All the options for nonpharmacological epilepsy treatment, represented in the present review, are based on the classical theory of Kryzhanovskii about creation and destruction of pathological systems [62]. The author noted that on early stages of the disease the elimination of pathological determinant leads to liquidation of pathological (and, as a result, epileptic) system.

On late stages the fixation of pathological system leads to chronization of pathological process and corresponding neural disorders. The battle with pathological systems, especially with those with complicated and matured forms, is hard and is not always effective. It requires a complex pathogenetic therapy, focused on elimination of pathological determinant (e.g., the elimination of epileptic focus) and normalization of other links of the pathological system. Activation of antiepileptic system, amplification of overall control, and other genetic mechanisms are important as well. It is also known that there is a constant countdown in living system, on which homeostasis is based [63].

According to the theory of Rudnev [14], the so-called internal time is a genetic core of any motor activity, having both populations’ and individual characteristics. Internal time is expressed as an individual rhythm. A lot of studies explore individual rhythm, its “maturation” in late ontogenesis, as well as its breaking in different cases of neural disorders [64]. Individual rhythm is a reflection of harmony of brains’ work, and its breaking is a sign of disintegration in brain’s work. Since there is an established fact that in case of epilepsy a pathological activation of brains’ neurons occurs, which is a stress for central neural system, it is possible that the epileptic system occurrence can change patients’ individual rhythm.

In reproduction of tapping, there are different brain structures concerned, such as the cerebellum. Taking into account the fact that the cerebellum is an antiepileptic device, its activation during tapping can have a therapeutic effect on epileptic patients. Tempo-rhythm studies focused on epileptic patients could be used for the development of new rehabilitative methods. As a fundamental support of this theory, exploration of dominants involving the opportunity to work out a new dominant for this group of patients with tapping exercises makes these studies relevant. Consequently, research on individual rhythm changes in patients with symptomatic post-surgery epilepsy and comparison of these changes with healthy persons’ individual rhythm indicators can help to create a new dominant in the absence of pathological focus and reset remaining epileptic system links, imposing the mode of operation closest to the physiological one and activate antiepileptic system. There is also a concept which states that “seizures lead to seizures.” First proposed by doctor William Gowers (1881) and reflecting the concept of epilepsy as a progressing disease [65], this concept remains relevant.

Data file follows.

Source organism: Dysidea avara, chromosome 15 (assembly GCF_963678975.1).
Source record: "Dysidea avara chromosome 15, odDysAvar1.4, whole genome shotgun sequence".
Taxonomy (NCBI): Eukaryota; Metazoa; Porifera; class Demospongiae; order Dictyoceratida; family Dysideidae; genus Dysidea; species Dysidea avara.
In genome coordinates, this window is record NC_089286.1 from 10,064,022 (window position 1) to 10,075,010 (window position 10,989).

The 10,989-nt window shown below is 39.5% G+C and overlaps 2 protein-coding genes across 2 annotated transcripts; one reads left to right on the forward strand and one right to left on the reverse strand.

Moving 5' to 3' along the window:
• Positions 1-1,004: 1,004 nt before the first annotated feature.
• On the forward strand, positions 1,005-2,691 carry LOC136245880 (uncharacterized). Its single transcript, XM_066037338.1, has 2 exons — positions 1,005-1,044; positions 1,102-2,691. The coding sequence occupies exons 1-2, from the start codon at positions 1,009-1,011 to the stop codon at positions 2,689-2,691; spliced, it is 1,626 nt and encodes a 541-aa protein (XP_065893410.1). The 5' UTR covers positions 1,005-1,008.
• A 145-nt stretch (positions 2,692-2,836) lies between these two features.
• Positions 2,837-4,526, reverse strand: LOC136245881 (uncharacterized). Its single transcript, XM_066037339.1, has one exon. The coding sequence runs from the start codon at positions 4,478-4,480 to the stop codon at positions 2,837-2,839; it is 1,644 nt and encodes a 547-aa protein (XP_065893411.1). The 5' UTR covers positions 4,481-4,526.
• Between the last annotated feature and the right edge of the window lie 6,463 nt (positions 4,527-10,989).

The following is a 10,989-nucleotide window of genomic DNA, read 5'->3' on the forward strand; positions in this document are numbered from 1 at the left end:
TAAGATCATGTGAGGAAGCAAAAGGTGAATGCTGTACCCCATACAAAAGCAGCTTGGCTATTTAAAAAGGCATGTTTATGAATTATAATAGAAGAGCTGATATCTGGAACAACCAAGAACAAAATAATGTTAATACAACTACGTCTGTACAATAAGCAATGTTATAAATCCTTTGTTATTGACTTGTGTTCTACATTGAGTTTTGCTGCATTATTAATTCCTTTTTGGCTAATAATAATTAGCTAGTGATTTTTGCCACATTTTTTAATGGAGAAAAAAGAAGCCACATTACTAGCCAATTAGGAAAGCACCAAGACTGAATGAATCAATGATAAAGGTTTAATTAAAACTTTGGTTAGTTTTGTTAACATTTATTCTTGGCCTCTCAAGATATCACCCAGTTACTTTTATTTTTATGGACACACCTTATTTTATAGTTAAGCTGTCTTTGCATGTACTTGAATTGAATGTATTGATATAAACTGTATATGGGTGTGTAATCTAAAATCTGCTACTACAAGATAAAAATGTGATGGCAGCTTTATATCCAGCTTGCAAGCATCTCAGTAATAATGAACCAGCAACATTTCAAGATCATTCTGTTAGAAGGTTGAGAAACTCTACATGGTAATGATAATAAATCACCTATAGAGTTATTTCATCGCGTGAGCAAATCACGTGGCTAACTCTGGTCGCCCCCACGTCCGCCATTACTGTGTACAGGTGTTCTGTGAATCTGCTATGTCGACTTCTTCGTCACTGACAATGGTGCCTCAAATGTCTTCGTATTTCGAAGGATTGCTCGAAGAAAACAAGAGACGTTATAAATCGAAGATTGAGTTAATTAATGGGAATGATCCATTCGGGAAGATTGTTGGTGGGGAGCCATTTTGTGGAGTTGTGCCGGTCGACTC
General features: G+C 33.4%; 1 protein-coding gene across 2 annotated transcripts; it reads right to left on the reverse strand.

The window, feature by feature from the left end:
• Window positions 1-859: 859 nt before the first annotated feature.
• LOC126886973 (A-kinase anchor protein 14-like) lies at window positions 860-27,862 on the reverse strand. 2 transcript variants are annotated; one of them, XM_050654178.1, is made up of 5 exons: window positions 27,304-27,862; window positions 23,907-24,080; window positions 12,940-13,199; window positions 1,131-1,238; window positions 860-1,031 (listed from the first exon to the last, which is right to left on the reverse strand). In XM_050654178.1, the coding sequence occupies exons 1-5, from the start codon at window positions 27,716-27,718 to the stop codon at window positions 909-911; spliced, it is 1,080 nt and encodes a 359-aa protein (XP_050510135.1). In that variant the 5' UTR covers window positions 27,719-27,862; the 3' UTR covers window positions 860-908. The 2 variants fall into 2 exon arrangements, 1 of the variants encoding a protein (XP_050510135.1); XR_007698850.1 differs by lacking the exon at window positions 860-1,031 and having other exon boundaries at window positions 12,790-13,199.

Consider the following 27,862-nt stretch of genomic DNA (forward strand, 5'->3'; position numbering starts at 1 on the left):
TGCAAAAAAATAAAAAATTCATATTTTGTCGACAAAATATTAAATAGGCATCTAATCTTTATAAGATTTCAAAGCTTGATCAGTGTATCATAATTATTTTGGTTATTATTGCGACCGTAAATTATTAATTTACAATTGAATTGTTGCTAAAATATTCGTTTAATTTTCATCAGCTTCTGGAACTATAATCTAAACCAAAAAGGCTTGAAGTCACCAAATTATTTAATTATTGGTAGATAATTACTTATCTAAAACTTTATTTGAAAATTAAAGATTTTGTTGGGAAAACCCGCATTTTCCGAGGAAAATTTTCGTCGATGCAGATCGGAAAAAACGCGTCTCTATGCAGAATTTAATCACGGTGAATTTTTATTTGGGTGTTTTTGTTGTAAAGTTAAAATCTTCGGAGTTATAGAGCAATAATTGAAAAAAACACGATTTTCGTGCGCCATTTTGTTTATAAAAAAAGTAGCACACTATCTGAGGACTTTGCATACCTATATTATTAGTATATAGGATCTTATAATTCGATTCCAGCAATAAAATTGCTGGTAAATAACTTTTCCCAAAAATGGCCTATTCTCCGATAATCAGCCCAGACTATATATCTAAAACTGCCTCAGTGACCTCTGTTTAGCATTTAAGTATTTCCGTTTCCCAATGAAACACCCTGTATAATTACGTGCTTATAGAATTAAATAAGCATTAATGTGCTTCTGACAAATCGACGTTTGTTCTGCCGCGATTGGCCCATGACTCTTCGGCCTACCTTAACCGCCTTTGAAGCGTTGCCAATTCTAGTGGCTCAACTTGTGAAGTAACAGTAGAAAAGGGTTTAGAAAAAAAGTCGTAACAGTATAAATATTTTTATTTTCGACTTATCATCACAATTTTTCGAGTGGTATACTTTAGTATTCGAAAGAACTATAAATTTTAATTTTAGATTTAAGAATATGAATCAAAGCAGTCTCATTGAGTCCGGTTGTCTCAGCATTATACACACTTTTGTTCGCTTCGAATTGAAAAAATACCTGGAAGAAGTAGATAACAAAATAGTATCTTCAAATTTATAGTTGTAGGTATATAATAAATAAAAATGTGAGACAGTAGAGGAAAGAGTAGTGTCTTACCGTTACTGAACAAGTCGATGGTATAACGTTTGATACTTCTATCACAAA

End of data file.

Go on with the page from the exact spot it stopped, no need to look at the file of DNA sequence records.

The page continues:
Conflict of interest

The authors declare that they have no conflicts of interest to disclose.

© 2018 The Author(s). Licensee IntechOpen. This chapter is distributed under the terms of the Creative Commons Attribution 3.0 License, which permits unrestricted use, distribution, and reproduction in any medium, provided the original work is properly cited.

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Natalia Shnayder, Ekaterina Narodova, Valeriya Narodova, Andrey Narodov and Evgeniy Erakhtin (November 5th 2018). The Role of Nondrug Treatment Methods in the Management of Epilepsy, Epilepsy - Advances in Diagnosis and Therapy, Isam Jaber Al-Zwaini and Ban Adbul-Hameed Majeed Albadri, IntechOpen, DOI: 10.5772/intechopen.81912. Available from: